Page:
Here’s all you ever wanted to know about these Magic Little Pearls of Borneo culture.
When were these beads first made and used?
Archaeological finds demonstrate that the indigenous people of Borneo used organic material – bones, teeth, shells – as well as some kinds of stone to make simple beads, a long time ago. When traders first brought small colourful glass beads to our shores, in the 8th or 9th century, these fed into an already existing bead culture.
The earliest glass beads were quite small, about the size of a peppercorn, in plain colours of red, white, yellow, black and turquoise.
The beautiful multi-coloured beads, which are so valuable today came later, after about the 14th or 15th century. The small beads, which we still use in handicrafts, have been a ‘fashion classic’ for over 1000 years!
Where do people wear beads?
The most obvious use for beads is to string them into a necklace or a bracelet; this was and still is a very common fashion. The small ‘seed beads’ can also be worked into elaborate head-bands, into hat-tops, hat-blazes, and wide arm-bands or belts. Some indigenous communities in Kalimantan make whole jackets entirely of beadwork; in Sarawak we see jacket edgings, loincloth tails, seat mats, sword hangings, or bead-covered baskets for festive use.
How is beadwork made?
There is a technique of bead-weaving, but in Sarawak we don’t use it. Our craftswomen work the beads on a set of descending strings, crossing and re-crossing the string in every second row of beads. The pattern is made by selecting beads of different colours. Usually, a paper pattern is pinned on the working surface, and the beader follows this. In the old days, bead patterns were sometimes carved into wooden tablets.
A skilled bead-worker can make any design under the sun, from traditional to modern, including lettering and motifs. She can shape the article by increasing or decreasing the number of strings – beadwork can be circular, rectangular, trapezoid, triangular, tubular, with zig-zag edge…anything. One very pretty item of beadwork is the black-and-red bobble that ornaments the front of many Orang Ulu bead necklaces.
Why do people wear beadwork?
The big multi-coloured value beads worn by the Orang Ulu used to be strictly status symbols; so were the elaborate beadwork designs that embellish baby baskets, head-gear and other personal possessions.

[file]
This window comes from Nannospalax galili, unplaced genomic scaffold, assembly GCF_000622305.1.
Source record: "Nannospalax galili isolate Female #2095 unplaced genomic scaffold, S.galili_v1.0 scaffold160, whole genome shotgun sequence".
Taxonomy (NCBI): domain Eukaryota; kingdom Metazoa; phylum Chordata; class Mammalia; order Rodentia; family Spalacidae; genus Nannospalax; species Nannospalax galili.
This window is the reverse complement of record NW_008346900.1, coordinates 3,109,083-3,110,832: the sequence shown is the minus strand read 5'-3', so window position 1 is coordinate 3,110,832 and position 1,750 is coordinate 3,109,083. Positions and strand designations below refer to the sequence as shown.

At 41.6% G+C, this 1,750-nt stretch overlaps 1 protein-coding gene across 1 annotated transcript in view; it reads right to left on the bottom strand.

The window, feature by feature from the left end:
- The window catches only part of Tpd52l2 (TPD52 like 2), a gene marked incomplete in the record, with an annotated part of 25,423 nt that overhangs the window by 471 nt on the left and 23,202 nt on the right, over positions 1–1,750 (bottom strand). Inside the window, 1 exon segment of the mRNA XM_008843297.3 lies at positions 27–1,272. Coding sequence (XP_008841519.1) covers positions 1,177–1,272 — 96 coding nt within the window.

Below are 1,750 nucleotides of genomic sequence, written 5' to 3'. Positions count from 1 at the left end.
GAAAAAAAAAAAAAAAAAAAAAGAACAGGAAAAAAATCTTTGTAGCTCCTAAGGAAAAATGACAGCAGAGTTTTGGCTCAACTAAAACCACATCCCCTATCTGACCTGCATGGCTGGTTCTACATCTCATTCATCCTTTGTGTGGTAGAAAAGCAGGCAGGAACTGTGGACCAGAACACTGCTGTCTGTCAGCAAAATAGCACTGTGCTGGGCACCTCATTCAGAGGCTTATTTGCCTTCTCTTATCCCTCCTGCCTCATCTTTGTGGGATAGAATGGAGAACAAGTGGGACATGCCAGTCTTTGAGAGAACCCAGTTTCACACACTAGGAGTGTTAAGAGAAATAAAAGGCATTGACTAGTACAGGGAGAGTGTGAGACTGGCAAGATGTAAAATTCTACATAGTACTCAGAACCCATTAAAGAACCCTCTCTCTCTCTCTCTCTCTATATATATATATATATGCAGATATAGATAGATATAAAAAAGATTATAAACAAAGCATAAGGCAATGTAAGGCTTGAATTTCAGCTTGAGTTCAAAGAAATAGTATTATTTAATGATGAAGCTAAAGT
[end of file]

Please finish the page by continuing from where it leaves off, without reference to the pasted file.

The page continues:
Those days are past. Today, you and I and our grandmother can wear beadwork we like. We can wear modern bead necklaces, beaded dresses and blouses, and where would today’s fashion be without elaborately beaded handbags!
Fashion or no, ritual restrictions or no, many people simply like to wear beads because they are pretty, colourful, very durable, and endlessly adaptable. String a necklace to your own special taste, wear it for a few months, then cut the string, combine the beads with others and string something completely new. That’s more than you can do with your diamond ring!
What are the most common articles of beadwork made today?
The traditional items for personal use are still very popular, particularly in the tourist market: headbands, hat tops, hat blazes, baby carriers, parade baskets, necklaces, bracelets, bobbles and tassels to decorate the front of a necklace.
The Lifestyle Market is also queuing into beadwork. There is a ready market for beaded boxes of many sizes, traditional or modern handbags and purses, beaded wands to enhance dried flower arrangements, the old fashion of beaded curtains is reviving, as are beaded lamp-shades, or parchment lampshades with beaded fringes.
Beaded crafts and souvenirs are not necessarily useful, as long as they are colourful and beautiful. The beaded pencil-covers, for instance, make writing very difficult because the pencil tends to turn round and round inside the smooth casing; a bead-cover around a cigarette lighter suffers from the same problem. Well, if a fellow was trying to give up smoking, maybe a cigarette lighter that spins round and round in his grip but won’t light up is just the right thing…
Who makes and wears beadwork today?
A lot of ladies make beadwork for their own family use, at home; young girls who take part in cultural shows make their own costume and accessories (or ask their grandmother to make them…) Festival time is when fine traditional beadwork can be seen; some ladies like to wear a bead necklace or a beadwork cap even at home.
A lot of beadwork is made by handicraft workers, for sale. The tourism market eagerly snatches up such colourful, typical ‘Sarawak Souvenirs’!
Beadwork as a cottage industry is promoted by several government and handicraft agencies; this includes classical Borneo beadwork, but also bead-embroidery on textiles, needle-woven bead edgings for shawls and garments, and the like.
Bead-working demands some manual skill, good colour sense, and good eyesight; nearly all of it is done by women. It is ideal for a woman who doesn’t want to go out to work, but stays at home caring for her family. Beadwork can be done at home, in any free moment; it doesn’t need much equipment. Skill and perseverance will provide a good beadworker with a tidy income.
An entirely new line of beads has been pioneered by a group of artisans in Long Tuma, a village near Lawas in East Sarawak. They don’t string and stitch beads – they make beads, out of clay. After a very humble start, the ‘bead factory’ now turns out replicas of traditional Lun Bawang and Kelabit value beads as well as an every-increasing range of newly designed fashion beads.
And who runs the factory? You’re right, the ladies do!
by Heidi Munan